Before playing, write down all the ingredients needed to make a particular Chinese dish. Try and choose a dish that people know. Then copy the ingredients onto slips of paper, making sure there are enough slips for one guest each. Get everyone up on their feet and stick a slip of paper onto the back of each guest. Now they must arrange themselves in the order of how the dish is made.
This makes for some fun Chinese New Years party ideas, especially when players disagree on the order! Be warned for some serious arguments!
Chinese Blindfold Food Tasting
Talking of food, why not hold a session to introduce guests to unusual Chinese ingredients or dishes. You do this be preparing small portions of your testing food in advance that can be cooked or raw. Never tasted Durian, or chickens feet in black bean sauce? Now’s your chance.
Chinese New Year Dancefloor
Know your Shirley Kwan from your Andy Lau? No? Then sprinkle your Chinese New Year activities with a playlist, made up of different Chinese sounds. Create a playlist filled with Canto Pop, Chinese opera and music from different provinces together (e.g. Yunnan, Guangxi). The best place to research music is in a music store in your nearest Chinatown, they’ll be able to advise you best.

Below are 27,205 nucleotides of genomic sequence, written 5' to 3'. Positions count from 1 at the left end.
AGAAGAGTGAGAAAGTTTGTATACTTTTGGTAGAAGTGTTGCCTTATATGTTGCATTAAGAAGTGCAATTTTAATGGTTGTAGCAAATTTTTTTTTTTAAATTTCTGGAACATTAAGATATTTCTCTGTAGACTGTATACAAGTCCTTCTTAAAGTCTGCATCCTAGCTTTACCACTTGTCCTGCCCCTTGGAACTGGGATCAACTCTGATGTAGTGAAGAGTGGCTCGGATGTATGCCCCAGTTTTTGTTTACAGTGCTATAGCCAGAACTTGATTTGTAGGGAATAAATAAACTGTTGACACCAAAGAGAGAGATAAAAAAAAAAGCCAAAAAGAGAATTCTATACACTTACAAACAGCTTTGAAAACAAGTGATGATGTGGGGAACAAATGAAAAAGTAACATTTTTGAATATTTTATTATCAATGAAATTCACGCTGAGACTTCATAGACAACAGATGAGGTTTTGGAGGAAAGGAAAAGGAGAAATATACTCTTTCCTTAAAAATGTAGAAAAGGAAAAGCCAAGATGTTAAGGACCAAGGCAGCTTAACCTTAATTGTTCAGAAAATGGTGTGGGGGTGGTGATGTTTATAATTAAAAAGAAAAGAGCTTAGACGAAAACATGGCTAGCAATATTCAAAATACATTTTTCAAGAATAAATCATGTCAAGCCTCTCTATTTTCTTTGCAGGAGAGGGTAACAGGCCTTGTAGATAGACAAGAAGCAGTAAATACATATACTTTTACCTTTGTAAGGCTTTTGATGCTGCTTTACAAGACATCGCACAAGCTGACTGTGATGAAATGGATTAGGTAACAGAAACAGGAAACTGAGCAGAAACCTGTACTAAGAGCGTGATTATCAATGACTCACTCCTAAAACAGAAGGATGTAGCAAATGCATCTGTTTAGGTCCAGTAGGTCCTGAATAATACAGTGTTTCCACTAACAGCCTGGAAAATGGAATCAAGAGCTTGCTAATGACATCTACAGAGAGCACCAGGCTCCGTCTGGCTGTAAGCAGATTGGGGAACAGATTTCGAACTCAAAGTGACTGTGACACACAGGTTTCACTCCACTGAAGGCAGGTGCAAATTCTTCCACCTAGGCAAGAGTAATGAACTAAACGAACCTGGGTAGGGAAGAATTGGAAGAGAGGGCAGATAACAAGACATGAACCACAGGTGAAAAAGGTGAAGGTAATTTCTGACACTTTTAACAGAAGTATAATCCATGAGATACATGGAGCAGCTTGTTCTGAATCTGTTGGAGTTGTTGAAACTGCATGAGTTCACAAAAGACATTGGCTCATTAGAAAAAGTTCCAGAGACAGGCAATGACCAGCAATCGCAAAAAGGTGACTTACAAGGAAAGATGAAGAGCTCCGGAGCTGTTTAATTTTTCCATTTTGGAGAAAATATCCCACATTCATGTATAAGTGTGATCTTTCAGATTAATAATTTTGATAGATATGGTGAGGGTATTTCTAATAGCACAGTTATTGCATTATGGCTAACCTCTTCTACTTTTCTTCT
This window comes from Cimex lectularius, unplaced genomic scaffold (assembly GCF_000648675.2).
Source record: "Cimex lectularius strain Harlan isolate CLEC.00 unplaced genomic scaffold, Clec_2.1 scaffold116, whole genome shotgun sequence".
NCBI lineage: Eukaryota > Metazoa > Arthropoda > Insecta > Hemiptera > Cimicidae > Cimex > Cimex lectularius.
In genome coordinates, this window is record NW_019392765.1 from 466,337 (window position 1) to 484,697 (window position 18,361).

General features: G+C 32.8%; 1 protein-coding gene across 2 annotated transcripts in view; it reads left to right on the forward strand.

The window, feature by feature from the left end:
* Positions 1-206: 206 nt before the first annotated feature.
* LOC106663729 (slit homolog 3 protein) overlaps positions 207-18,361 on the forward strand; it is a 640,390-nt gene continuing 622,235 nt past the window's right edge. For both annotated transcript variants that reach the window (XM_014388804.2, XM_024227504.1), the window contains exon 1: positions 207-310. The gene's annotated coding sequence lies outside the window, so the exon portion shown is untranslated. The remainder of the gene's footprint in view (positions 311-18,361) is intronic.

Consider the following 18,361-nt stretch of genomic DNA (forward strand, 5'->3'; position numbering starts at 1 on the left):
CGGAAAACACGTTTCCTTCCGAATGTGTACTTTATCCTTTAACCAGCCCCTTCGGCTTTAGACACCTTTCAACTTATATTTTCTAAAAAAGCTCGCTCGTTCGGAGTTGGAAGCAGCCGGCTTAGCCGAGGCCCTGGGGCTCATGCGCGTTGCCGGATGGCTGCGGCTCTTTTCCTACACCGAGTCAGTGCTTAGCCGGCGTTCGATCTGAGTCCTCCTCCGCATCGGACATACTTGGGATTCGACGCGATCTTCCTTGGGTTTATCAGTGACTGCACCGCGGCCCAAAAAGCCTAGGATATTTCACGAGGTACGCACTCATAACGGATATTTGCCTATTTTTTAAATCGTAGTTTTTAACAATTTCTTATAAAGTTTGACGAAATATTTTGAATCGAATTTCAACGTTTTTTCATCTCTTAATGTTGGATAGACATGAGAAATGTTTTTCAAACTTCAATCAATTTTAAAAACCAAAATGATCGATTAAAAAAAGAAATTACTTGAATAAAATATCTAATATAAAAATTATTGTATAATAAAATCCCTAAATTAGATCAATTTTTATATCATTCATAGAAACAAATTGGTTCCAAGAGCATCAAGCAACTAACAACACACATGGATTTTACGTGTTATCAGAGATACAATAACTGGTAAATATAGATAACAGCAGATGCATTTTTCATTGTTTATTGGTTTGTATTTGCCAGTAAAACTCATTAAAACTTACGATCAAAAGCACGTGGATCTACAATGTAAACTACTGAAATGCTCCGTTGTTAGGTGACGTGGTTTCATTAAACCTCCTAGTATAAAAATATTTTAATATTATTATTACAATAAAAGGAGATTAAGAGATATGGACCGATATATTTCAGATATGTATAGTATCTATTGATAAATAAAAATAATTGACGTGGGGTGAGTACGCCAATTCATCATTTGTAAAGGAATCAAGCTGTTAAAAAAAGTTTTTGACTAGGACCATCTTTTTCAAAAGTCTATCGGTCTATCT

Looking for active Chinese New Years ideas?
Round off the potluck and the chopsticks “can’t drop ‘em” stress, with a round of Tai Chi. A martial art in itself, it’s also a great tonic for meditation and rest. The best way to learn is to hire in an instructor for your Chinese New Year party or book a beginners’ class everyone can join.
If you use any of the above Chinese New Years party ideas, you’ve got something to keep your guests entertained and your nerves relieved. Chinese New Year can be a busy time, with specific rituals to observe, everything has to be perfect or you risk bad luck.